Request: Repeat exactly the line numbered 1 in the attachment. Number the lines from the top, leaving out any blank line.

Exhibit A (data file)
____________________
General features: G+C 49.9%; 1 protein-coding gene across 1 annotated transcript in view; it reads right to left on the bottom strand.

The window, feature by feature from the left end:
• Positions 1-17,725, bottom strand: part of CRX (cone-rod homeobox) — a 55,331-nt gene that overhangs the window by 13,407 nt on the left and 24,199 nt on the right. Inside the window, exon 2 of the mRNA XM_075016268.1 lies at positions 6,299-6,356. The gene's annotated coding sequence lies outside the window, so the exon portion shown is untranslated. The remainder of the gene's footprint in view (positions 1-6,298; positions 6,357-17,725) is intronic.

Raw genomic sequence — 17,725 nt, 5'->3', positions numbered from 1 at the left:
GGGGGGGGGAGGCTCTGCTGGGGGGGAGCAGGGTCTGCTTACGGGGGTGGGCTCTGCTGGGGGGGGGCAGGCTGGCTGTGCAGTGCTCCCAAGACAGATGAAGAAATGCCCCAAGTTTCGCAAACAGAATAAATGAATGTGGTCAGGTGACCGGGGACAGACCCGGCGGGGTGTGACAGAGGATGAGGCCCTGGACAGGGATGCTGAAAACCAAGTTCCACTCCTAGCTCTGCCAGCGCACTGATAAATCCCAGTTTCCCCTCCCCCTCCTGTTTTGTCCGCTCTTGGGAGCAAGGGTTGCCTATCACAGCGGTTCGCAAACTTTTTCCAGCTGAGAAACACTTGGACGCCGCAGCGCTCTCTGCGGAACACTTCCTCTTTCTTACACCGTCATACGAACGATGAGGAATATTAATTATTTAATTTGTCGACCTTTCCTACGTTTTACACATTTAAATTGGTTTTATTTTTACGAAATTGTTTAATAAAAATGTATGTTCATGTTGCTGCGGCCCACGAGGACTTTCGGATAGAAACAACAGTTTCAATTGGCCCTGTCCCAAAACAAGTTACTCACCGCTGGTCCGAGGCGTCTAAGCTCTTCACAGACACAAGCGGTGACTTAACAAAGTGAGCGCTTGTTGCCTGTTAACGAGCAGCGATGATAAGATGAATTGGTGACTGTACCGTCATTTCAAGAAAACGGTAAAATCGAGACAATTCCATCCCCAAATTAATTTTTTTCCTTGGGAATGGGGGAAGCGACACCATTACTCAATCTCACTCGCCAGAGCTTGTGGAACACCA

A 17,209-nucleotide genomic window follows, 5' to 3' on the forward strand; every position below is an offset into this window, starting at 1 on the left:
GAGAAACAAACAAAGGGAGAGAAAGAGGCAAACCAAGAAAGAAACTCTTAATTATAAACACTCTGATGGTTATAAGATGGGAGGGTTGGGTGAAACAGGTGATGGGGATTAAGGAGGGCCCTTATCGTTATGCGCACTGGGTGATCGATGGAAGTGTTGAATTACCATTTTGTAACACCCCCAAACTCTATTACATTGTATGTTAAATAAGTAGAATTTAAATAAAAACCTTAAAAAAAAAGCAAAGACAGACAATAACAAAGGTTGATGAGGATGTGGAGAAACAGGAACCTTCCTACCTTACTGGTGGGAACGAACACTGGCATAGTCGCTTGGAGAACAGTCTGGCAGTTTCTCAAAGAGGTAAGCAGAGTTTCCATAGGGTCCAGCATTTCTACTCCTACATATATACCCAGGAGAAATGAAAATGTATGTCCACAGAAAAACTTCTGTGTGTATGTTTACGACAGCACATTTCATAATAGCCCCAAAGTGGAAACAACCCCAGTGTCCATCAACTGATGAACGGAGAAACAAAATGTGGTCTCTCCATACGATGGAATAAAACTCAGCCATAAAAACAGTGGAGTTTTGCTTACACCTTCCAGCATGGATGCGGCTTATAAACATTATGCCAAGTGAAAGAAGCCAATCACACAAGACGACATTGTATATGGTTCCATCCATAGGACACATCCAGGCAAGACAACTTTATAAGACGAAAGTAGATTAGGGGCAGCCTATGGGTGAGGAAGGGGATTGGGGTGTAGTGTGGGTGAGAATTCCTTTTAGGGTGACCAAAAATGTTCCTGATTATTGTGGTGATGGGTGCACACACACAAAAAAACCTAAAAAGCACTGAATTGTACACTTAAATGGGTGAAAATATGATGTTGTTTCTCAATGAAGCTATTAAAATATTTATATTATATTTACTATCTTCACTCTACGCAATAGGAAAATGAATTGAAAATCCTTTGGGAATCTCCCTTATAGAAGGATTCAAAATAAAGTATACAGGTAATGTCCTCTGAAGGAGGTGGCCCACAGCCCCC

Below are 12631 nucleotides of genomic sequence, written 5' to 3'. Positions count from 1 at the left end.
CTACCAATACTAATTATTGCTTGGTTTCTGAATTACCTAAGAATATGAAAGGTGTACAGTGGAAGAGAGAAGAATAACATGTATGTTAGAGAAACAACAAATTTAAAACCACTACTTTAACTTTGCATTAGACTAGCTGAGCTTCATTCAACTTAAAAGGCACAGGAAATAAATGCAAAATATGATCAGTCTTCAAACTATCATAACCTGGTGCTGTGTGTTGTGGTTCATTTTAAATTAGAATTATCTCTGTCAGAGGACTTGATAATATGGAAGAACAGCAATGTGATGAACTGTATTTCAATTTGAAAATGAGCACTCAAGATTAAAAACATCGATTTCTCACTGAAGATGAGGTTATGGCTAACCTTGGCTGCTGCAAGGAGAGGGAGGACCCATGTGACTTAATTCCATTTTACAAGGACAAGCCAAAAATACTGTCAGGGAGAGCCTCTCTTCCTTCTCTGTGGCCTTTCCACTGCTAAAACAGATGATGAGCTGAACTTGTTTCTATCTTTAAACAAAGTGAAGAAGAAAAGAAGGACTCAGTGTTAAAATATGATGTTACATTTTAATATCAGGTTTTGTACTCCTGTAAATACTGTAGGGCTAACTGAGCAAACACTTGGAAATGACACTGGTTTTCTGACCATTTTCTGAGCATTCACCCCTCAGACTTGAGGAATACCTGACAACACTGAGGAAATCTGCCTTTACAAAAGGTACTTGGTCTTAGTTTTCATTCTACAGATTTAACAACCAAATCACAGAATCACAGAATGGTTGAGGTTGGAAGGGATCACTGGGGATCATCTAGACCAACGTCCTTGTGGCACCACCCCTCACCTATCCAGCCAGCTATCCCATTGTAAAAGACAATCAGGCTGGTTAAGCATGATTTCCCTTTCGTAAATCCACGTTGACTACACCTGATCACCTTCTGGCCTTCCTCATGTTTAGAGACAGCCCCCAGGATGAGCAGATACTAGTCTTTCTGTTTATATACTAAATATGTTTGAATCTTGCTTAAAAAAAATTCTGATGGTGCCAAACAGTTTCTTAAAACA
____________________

General features: G+C 49.9%; 1 protein-coding gene across 1 annotated transcript in view; it reads right to left on the bottom strand.